I haven’t said much about the situation in Georgia, mainly because I’ve been reluctant to say anything without reading closely. Some of Russia’s claims about atrocities that may or may not have been committed by Georgia really would, if true, justify sending in the tanks to protect South Ossetia, and maybe even Abkhazia. But Robert Kagan is right that Putin has been baiting Saakashvili into a blunder like this for a long time, and now that the Russians have gone beyond the breakaway regions and into Georgia proper, the “Kosovo precendent” excuse clearly doesn’t wash. It’s clear that what’s going on is that the Kremlin is scratching the same old expansionist itch that drove Russia policy under both the Soviets and the Tsars.
So, what do we do about it, beyond the ride home from Iraq that we’ve given to Georgian troops? I have no idea. Ronad Asmus and Richard Holbrooke’s invocation of “a vast array of political, economic and other areas in which Russia’s role and standing will have to be reexamined” is pretty vague; they mention the Sochi Olympics, but what else do they have in mind? Bill Kristol calls for “emergency military aid”; what exactly would that entail?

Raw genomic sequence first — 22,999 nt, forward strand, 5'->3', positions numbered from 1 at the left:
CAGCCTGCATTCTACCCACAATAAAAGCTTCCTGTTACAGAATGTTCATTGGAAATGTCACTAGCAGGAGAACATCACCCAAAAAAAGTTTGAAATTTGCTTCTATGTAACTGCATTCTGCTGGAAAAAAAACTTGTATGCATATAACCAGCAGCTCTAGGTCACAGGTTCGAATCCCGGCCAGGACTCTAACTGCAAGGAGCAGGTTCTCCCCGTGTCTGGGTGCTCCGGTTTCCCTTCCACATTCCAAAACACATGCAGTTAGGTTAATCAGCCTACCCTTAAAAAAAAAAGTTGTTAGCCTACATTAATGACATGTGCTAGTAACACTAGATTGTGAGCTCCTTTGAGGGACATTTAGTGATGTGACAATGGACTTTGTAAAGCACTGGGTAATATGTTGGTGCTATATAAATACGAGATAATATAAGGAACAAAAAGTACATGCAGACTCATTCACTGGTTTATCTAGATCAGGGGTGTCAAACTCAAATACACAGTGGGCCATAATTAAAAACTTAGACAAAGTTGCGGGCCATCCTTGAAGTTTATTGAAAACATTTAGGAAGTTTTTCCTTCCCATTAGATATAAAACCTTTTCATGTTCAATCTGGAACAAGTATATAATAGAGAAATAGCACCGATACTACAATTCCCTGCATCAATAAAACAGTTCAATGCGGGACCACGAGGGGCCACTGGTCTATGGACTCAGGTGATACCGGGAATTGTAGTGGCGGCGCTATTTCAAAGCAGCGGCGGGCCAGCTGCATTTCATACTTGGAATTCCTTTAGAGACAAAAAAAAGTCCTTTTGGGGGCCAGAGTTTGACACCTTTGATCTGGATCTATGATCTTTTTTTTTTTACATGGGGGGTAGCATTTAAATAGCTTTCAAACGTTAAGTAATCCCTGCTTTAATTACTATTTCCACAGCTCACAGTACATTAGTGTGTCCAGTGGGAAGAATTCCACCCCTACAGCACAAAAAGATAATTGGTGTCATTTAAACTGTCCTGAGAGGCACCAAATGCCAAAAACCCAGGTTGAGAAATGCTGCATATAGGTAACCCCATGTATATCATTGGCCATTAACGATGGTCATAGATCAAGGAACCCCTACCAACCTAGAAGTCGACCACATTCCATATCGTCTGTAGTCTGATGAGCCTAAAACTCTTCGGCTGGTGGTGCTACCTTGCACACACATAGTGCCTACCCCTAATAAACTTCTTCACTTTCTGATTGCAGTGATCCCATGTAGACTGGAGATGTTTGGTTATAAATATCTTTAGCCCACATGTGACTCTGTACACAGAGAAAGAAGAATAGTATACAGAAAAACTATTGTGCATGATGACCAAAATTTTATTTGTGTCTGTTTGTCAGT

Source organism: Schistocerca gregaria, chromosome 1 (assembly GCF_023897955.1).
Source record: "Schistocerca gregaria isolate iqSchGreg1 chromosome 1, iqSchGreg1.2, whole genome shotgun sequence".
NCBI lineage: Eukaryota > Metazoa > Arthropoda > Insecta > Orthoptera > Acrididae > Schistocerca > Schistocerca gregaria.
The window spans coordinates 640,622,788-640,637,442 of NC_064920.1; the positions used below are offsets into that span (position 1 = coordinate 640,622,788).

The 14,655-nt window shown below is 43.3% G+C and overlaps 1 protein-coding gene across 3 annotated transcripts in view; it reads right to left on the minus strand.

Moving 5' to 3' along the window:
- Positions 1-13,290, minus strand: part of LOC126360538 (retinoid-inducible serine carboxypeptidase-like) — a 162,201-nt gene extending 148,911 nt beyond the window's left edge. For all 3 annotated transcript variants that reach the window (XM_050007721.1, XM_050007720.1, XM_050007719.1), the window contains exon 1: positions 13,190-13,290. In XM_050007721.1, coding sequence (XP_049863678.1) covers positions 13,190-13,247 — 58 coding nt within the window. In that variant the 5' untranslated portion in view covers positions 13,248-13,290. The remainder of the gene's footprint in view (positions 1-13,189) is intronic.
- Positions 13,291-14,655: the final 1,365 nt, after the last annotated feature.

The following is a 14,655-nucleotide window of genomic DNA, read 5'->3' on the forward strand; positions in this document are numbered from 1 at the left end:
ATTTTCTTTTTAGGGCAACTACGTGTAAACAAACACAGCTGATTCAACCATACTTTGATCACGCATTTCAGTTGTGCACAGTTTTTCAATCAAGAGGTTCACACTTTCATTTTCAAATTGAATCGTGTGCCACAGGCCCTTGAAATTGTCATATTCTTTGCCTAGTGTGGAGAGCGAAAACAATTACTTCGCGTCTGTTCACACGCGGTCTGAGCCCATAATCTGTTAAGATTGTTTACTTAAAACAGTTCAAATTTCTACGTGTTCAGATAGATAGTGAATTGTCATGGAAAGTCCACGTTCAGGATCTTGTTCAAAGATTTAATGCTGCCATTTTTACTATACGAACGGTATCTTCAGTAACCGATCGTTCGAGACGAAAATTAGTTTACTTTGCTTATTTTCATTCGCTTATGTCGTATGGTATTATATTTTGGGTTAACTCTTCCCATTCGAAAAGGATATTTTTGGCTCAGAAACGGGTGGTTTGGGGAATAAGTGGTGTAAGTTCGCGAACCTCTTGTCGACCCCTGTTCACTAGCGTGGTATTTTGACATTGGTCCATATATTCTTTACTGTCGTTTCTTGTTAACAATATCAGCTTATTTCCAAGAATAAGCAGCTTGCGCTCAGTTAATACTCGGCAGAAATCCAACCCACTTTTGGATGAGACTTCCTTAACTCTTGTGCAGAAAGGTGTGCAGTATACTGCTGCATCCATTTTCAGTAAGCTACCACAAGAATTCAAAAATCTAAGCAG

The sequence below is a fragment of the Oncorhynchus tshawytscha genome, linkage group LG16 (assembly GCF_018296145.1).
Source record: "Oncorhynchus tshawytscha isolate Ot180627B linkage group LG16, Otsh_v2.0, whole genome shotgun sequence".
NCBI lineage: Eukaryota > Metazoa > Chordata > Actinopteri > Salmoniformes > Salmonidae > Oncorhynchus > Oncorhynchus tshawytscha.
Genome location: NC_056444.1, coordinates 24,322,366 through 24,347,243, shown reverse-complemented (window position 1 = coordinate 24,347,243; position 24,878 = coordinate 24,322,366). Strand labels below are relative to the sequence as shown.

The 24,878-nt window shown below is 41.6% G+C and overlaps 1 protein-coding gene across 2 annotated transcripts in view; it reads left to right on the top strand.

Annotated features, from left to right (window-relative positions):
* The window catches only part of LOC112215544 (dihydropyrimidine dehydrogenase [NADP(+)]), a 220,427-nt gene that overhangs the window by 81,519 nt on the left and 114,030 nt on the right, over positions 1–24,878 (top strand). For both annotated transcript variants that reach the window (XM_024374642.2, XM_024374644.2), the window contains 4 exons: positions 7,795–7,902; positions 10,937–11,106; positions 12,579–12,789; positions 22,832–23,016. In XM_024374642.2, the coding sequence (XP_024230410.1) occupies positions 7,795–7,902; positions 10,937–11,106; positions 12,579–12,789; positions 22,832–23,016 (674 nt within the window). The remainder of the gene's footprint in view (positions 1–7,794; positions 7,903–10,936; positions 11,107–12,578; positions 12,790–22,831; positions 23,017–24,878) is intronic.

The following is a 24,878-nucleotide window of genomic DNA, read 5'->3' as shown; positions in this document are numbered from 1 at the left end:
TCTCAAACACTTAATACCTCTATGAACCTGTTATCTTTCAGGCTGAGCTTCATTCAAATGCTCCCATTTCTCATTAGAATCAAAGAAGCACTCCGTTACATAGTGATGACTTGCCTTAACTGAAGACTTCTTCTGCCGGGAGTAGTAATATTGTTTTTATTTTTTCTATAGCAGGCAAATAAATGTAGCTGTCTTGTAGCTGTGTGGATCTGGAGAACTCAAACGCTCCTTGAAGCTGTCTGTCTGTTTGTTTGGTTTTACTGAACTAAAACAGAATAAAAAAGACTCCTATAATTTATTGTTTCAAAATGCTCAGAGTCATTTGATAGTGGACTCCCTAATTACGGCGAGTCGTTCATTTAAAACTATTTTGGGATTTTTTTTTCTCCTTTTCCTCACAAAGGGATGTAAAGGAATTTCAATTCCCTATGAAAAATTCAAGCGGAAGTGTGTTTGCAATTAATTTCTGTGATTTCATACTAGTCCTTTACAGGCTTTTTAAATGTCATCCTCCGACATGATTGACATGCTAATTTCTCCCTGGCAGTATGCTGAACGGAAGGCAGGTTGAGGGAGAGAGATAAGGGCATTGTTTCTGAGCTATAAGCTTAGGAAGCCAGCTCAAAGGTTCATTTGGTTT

Notice to Readers: The American Spectator and Spectator World are marks used by independent publishing companies that are not affiliated in any way. If you are looking for The Spectator World please click on the following link: https://thespectator.com/world.